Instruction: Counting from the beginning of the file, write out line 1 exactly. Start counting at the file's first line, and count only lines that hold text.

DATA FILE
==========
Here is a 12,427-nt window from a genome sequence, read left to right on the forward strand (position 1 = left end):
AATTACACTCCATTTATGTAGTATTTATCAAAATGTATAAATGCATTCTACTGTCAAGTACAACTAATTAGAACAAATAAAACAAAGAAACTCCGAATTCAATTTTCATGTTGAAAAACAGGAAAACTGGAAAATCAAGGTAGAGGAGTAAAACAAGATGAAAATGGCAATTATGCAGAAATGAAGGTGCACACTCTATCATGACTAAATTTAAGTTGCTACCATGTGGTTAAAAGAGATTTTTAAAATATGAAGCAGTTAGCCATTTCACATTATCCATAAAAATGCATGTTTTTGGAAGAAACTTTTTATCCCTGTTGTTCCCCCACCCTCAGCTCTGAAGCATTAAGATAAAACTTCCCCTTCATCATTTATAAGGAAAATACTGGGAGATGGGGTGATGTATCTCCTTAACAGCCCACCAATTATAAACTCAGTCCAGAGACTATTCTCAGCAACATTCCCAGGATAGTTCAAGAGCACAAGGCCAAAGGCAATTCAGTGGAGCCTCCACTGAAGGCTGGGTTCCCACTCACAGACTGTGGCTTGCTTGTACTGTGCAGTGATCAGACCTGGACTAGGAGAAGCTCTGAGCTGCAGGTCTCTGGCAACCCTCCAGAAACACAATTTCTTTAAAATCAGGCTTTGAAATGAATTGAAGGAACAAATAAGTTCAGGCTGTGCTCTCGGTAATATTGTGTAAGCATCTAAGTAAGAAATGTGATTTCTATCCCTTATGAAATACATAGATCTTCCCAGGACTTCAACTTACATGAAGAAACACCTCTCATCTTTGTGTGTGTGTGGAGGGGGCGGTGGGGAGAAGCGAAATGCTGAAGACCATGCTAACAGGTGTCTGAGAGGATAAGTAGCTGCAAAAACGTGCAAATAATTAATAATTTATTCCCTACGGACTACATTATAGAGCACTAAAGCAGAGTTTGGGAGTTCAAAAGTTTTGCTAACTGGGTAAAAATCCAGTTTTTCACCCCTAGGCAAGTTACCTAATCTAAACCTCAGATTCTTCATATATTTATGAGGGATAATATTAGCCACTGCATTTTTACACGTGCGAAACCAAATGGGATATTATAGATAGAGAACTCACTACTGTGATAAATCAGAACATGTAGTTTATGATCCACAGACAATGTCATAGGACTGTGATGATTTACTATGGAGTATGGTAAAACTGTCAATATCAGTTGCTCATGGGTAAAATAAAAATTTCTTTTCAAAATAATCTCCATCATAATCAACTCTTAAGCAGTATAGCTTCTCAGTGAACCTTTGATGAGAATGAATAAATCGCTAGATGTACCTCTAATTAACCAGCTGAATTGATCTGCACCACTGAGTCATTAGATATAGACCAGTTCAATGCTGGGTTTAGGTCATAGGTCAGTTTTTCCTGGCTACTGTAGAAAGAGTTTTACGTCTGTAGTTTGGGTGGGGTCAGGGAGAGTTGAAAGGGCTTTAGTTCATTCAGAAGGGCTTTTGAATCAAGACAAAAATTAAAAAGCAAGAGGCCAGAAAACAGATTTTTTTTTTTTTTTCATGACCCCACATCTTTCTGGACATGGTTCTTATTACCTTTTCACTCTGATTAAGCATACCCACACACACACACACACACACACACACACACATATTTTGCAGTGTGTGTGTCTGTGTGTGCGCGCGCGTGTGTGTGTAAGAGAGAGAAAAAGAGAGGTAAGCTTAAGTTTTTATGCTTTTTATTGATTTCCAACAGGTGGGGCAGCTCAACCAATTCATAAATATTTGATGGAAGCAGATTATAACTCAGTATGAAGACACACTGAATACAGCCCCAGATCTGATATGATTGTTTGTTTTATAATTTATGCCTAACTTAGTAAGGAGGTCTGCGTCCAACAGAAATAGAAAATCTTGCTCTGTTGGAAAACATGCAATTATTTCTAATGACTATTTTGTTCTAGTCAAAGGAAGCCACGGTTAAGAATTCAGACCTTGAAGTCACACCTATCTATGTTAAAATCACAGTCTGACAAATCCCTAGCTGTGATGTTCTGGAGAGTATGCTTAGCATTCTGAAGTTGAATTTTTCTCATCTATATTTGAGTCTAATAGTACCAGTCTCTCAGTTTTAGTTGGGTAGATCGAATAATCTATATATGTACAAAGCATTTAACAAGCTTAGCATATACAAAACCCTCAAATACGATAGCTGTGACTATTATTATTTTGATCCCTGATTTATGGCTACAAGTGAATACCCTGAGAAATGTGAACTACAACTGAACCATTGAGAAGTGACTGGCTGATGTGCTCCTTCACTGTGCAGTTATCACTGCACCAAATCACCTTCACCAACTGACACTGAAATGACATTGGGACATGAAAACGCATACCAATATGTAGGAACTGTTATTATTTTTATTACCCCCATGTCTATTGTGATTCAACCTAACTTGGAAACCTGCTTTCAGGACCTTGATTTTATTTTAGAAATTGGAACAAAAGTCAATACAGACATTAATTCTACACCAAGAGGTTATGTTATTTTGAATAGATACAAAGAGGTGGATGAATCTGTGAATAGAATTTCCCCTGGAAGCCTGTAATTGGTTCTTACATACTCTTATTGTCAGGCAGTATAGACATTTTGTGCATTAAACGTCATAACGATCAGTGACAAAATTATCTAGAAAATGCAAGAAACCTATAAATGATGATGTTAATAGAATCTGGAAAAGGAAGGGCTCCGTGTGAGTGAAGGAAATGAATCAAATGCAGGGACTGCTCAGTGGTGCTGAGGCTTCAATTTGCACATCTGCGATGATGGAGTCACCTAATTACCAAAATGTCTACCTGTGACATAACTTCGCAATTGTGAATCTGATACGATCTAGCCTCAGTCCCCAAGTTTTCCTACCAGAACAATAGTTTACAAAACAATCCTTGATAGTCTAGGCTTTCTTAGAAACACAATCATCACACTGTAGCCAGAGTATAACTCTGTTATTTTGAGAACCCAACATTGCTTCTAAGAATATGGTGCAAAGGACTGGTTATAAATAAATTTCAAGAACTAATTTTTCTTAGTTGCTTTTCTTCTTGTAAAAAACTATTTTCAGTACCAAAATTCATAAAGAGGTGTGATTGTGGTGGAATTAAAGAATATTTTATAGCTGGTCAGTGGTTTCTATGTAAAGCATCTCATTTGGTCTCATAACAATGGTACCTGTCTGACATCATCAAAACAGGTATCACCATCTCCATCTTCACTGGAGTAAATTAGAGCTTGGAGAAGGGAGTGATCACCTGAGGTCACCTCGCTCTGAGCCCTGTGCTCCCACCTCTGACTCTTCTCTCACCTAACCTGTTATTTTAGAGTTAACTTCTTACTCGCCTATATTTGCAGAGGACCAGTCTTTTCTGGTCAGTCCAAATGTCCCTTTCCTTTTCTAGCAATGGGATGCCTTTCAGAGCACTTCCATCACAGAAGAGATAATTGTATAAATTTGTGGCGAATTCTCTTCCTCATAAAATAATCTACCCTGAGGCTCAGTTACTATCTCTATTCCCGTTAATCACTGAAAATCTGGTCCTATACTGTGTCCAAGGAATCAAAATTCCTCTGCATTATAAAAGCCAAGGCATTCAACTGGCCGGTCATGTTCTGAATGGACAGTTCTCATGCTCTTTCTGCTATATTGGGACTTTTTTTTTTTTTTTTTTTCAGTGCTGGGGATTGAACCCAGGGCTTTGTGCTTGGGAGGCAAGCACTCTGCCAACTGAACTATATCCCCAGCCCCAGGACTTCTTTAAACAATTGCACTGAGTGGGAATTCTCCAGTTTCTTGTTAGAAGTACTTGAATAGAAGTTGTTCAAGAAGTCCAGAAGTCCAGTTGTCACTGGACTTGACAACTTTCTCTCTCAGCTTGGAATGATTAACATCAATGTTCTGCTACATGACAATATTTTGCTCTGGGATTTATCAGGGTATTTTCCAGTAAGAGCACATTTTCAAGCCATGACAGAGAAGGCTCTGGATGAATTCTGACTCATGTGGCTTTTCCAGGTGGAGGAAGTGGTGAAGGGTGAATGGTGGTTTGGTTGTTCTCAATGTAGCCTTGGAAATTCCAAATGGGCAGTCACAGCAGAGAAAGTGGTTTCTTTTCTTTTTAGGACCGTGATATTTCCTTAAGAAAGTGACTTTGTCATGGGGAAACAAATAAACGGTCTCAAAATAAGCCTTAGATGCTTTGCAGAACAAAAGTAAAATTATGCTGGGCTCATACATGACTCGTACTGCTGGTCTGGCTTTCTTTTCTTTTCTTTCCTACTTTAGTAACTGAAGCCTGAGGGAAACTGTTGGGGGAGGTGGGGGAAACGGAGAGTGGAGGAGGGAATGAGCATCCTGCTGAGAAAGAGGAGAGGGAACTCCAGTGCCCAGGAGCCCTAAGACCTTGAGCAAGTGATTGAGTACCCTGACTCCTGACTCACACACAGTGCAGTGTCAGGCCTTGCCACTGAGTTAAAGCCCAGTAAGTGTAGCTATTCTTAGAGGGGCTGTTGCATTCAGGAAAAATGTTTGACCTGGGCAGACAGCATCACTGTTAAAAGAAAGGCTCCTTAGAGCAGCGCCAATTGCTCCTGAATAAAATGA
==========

Here is a 12,427-nt window from a genome sequence, read left to right on the forward strand (position 1 = left end):